My daughter Natalie, a sophomore at Fordham University, got the news first. Within 48 hours all classes would move online until further notice. My daughter Amanda, a senior at Hofstra University, got the same news several days later.
Within recent days, almost 300 colleges and universities have canceled or postponed in-person classes, and scores more will likely follow. Whether you are a college or high school student, or an employee who would normally attend in-person workshops, it’s likely that you’ll be thrust into the world of remote learning immediately and with little preparation.
I reached out to Karl Kapp, a professor at Bloomsburg University, for advice. Dr. Kapp is an author and keynote speaker with twenty years of experience in the field instructional technology.
Know that your instructor is nervous, too. If you’re feeling anxious about the experience, Kapp reminds us, “your instructor is as nervous as you are. Yes, this might be your first time learning online, but it also might be your teacher’s or professor’s first time teaching online.” Just be patient and expect some hiccups.
Have realistic expectations. If everyone had seen this coming, we could have spent weeks carefully laying the groundwork for online learning. We could have trained instructors on the platform they’re using. Students could have been introduced to the basics of online learning beforehand. Then, they’d be able to focus on the actual learning once the course starts.
But the e-learning you’re offered may not be there yet. We’re all trying to adjust and adapt in a rapidly changing environment. You may have to make do with boring slides or weird activities. It will help if you are more accepting of an online course that lacks the bells and whistles. Participate fully regardless. You’ll get much more out of the experience, and you’ll give instructors and other students in the course more to engage with too.
Plan ahead. Kapp recommends you start out by familiarizing yourself with the virtual classroom software tool. “Log in early and do a test run,” he said. “It really helps to have some idea of what the instructional space looks like before class starts. It’s like an orientation day where you can walk around the school or campus and see where your classrooms will be. Online is the same way, take a walk to the virtual classroom before the actual class.”
Optimize your internet and don’t panic when you get disconnected. If you have the option to hard wire into your router, that will give you the best connection. If you’re on WiFi, try to move as close to the router as possible. Your speed will determine the quality of the video and audio and it’s worth being near a good connection rather than just taking your chances at a random coffee shop. And don’t panic when something goes wrong—and it will. Disconnected from the Internet during an online chat? Just log back in and drop a note in the forum apologizing for the glitch. And although not ideal, you could also use your smartphone as a backup. Most virtual classroom software vendors offer mobile apps. Kapp cautions, “be wary of data usage issues and costs.”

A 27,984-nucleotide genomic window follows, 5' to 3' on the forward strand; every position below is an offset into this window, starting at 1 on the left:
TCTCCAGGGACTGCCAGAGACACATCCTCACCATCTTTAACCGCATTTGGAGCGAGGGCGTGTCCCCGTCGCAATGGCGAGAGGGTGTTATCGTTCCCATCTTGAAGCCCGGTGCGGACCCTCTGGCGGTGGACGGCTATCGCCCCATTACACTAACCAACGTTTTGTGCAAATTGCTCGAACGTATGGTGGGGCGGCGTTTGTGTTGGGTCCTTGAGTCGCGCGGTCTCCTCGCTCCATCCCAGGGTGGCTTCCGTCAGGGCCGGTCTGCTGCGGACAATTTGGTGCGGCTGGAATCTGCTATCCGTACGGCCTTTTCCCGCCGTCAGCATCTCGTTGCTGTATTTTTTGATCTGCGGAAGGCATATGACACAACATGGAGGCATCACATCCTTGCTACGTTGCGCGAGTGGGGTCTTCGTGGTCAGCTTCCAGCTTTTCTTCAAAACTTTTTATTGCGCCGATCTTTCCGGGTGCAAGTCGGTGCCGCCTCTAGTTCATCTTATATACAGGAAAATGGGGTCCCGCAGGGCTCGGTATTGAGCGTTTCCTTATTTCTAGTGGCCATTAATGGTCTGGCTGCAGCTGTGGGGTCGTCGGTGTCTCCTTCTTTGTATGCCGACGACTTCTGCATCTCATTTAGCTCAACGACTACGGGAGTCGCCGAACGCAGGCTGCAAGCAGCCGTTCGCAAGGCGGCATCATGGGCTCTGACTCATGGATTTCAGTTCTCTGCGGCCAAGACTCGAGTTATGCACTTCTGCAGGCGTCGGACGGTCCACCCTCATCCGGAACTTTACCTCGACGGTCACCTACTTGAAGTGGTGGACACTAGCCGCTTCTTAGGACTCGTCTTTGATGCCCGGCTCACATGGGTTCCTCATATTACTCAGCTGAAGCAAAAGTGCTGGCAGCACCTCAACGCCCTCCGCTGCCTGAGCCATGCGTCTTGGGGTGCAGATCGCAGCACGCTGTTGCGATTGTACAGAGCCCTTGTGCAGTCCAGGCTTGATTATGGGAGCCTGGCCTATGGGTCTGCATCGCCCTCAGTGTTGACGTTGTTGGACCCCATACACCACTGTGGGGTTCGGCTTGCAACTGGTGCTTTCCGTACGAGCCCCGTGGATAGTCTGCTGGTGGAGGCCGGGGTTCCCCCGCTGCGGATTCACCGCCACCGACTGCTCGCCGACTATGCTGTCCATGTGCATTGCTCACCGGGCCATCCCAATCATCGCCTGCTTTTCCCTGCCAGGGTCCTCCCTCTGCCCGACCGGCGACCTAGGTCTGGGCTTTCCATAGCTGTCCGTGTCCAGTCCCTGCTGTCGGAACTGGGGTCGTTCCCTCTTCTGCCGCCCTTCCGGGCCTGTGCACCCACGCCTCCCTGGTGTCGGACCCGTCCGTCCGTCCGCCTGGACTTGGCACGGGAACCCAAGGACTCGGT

Be aware of what others can see and hear. If you’re using the camera or audio from your computer check your surroundings. Don’t have inappropriate posters over your shoulder. Tell family members that you’ll be in a live video class and they should be mindful of how they’re dressed and to stay out of the camera shot.
Learn how to mute your audio. Being on mic is great for saying “hello” and contributing to the discussion. But background noise can be very distracting to other students. Just remember to unmute the microphone when you want to join the discussion.
Learn how to send a private message. Not every question you want to ask needs to be shared with the entire group. Most learning platforms have a feature that lets you type a message that only the instructor can see.
Minimize distractions. Close your chat windows, other Internet tabs, and online games while working on your online class work. Turn off notifications too to keep you from getting distracted by incoming messages or the news that your Giants are ready for battle in Clash of Clans.
Finally, participate! Ask a lot of questions too. “Learning is a two-way process,” Kapp said. And with online learning, “more of it’s on you to learn the content than the instructor, so work to learn the content.” Ultimately, you can only get out of online learning what you put into it. “In the end, you've got to step up and be responsible for your own learning,” Kapp said. “As they say, no one can ‘learn’ you anything, you've got to learn yourself. The teacher is a guide, mentor and helper but ultimately, it's your responsibility to learn.”
Approach online classes with an open mind. Be patient with others and be OK with a steep learning curve at the start as you get accustomed to e-learning. At least by embracing this online learning opportunity, you’re doing your part to keep the Coronavirus curve flat, and we can all feel good about that.